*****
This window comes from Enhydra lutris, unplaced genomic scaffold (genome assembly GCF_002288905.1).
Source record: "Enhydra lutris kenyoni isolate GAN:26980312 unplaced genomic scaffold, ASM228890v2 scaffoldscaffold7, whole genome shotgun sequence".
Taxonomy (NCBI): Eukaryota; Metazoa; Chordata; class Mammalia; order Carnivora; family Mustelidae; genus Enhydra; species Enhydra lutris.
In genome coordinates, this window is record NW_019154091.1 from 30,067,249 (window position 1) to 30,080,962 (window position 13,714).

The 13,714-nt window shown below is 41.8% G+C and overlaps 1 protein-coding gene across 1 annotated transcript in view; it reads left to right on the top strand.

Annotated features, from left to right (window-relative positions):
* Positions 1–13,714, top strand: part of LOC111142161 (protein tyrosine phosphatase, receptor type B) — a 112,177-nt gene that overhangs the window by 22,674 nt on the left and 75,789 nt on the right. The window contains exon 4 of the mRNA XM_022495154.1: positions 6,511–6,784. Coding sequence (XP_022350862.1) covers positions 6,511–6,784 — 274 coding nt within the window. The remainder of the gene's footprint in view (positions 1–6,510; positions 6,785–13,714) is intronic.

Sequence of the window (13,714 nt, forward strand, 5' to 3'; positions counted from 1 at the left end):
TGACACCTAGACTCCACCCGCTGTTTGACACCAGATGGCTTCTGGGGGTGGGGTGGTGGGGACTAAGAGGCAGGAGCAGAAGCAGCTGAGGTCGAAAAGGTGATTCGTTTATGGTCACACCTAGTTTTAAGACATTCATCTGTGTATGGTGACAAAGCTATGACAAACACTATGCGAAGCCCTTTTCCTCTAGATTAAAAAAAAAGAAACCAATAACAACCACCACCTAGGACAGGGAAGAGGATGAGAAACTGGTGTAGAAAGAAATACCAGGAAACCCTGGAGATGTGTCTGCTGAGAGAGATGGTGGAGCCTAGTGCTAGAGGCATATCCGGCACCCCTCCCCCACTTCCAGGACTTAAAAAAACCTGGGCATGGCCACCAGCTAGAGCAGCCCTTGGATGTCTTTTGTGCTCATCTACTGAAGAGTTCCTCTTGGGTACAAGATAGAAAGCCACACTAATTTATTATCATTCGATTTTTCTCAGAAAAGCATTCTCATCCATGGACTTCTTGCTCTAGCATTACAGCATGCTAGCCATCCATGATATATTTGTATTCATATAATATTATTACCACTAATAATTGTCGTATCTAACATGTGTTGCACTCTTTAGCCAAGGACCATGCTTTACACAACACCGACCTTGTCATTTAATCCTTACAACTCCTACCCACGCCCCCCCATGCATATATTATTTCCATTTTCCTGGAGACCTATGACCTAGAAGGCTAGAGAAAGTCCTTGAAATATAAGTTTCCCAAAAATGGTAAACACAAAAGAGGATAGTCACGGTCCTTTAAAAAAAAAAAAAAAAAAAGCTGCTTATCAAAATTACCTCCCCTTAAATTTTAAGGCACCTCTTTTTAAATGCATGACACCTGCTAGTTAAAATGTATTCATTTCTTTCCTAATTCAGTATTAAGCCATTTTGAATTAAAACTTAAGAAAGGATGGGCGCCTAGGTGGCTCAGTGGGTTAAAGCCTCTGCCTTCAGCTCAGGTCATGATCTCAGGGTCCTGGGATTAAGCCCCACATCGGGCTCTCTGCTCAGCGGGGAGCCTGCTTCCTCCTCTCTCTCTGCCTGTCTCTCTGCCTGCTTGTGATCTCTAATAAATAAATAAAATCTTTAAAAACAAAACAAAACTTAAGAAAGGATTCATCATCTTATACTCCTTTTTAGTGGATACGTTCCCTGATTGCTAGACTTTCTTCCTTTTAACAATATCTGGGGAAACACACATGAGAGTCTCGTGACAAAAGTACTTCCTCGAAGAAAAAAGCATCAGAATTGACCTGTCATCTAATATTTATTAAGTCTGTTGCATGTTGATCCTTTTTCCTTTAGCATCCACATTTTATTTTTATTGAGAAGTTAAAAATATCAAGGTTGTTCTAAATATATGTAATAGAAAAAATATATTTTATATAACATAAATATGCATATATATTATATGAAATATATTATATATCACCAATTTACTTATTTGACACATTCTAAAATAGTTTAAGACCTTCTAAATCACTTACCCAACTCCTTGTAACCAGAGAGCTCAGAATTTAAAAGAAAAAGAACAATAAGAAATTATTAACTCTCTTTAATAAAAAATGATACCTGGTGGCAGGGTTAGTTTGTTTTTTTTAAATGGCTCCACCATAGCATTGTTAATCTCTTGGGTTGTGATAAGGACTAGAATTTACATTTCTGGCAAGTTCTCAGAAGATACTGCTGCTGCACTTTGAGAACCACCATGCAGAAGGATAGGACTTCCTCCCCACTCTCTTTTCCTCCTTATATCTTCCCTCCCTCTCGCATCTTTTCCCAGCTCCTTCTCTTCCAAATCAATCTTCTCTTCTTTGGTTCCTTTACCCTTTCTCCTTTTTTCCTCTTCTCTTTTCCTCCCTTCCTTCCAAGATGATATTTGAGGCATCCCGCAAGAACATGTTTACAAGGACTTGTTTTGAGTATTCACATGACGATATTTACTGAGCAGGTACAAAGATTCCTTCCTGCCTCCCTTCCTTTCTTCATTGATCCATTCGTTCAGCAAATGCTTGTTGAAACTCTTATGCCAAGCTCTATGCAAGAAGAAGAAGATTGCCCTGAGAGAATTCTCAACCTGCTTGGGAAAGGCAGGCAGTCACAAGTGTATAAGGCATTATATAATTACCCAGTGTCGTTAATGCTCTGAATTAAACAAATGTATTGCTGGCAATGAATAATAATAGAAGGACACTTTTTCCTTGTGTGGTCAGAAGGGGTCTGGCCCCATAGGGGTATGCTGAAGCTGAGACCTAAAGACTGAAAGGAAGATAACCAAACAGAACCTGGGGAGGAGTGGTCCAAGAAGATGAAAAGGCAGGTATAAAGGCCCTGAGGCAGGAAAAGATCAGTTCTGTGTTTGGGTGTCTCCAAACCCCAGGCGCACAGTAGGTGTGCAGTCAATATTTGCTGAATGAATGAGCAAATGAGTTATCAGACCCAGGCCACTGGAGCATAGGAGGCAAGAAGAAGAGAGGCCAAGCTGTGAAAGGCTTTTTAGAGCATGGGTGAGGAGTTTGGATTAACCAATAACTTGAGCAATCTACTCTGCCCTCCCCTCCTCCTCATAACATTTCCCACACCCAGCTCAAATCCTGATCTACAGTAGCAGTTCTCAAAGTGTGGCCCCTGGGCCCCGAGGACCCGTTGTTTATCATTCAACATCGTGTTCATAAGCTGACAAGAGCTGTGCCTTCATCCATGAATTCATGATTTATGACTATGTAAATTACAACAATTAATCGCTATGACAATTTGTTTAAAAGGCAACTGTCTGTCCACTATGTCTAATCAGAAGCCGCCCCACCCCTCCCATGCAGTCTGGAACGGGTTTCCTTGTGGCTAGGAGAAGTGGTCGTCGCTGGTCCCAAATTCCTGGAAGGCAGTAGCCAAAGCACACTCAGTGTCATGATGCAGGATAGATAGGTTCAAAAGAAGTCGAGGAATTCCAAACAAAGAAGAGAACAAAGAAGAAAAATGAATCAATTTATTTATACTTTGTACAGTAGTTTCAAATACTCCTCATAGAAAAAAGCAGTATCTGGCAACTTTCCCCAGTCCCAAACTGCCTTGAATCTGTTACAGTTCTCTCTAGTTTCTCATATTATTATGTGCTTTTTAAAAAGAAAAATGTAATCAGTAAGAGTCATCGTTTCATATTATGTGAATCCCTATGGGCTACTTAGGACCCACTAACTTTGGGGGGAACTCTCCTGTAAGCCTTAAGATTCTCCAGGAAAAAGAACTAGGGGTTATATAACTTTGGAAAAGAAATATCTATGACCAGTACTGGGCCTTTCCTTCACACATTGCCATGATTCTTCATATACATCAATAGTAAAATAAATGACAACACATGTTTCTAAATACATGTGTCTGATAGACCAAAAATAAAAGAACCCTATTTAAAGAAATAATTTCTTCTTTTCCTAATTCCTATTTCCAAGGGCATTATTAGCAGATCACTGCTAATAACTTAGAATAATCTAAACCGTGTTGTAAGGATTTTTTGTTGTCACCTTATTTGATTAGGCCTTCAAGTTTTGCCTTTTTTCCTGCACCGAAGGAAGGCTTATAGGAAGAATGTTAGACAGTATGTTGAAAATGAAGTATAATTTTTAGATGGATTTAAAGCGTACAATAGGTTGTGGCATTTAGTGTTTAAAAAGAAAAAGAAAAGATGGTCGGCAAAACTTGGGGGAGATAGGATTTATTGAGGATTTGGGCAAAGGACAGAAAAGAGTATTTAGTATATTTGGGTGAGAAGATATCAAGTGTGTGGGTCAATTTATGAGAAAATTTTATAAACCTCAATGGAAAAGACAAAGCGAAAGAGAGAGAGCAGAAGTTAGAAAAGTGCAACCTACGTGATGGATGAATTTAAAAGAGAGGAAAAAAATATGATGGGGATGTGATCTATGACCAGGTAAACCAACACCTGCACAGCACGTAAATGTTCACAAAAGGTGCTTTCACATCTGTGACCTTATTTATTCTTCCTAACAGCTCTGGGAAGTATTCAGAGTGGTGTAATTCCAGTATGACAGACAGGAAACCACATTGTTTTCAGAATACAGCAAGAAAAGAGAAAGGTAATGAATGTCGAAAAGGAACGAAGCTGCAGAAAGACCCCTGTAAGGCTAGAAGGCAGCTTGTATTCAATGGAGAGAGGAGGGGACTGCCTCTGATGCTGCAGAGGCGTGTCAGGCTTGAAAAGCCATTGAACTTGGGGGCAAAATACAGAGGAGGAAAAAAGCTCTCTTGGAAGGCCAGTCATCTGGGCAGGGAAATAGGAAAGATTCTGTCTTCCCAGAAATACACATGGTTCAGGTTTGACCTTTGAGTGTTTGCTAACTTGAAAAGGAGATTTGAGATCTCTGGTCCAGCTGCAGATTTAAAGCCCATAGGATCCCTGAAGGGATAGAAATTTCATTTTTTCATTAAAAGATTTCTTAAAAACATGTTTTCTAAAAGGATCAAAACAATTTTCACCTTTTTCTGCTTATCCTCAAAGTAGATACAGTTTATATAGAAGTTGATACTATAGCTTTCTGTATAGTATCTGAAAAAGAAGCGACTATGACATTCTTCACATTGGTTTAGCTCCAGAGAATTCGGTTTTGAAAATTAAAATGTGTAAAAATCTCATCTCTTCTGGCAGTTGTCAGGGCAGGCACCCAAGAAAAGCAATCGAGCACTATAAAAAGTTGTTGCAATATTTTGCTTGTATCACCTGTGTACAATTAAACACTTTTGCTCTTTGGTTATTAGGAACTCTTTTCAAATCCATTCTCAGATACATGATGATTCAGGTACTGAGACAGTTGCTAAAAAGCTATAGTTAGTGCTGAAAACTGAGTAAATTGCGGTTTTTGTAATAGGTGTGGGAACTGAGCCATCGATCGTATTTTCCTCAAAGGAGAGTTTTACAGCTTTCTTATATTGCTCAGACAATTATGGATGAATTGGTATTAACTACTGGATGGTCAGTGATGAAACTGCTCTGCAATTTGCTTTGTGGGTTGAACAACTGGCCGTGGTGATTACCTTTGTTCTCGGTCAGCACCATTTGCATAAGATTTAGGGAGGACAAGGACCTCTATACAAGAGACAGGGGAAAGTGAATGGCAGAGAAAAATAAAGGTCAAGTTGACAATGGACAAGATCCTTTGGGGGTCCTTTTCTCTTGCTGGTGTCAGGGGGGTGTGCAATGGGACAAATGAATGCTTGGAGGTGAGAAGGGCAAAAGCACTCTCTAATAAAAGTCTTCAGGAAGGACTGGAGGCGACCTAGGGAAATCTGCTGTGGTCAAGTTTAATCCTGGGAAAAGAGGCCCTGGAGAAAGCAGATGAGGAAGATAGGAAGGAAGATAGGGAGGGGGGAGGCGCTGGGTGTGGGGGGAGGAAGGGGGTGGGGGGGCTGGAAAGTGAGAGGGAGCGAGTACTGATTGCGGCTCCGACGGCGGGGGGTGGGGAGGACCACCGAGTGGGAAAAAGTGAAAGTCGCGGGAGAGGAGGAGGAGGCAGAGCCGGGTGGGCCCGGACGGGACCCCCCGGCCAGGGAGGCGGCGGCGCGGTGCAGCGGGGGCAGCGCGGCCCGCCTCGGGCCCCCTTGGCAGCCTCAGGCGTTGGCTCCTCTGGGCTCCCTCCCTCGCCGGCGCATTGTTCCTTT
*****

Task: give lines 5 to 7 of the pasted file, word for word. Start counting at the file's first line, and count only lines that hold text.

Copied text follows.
The 13,714-nt window shown below is 41.8% G+C and overlaps 1 protein-coding gene across 1 annotated transcript in view; it reads left to right on the top strand.

Annotated features, from left to right (window-relative positions):
* Positions 1–13,714, top strand: part of LOC111142161 (protein tyrosine phosphatase, receptor type B) — a 112,177-nt gene that overhangs the window by 22,674 nt on the left and 75,789 nt on the right. The window contains exon 4 of the mRNA XM_022495154.1: positions 6,511–6,784. Coding sequence (XP_022350862.1) covers positions 6,511–6,784 — 274 coding nt within the window. The remainder of the gene's footprint in view (positions 1–6,510; positions 6,785–13,714) is intronic.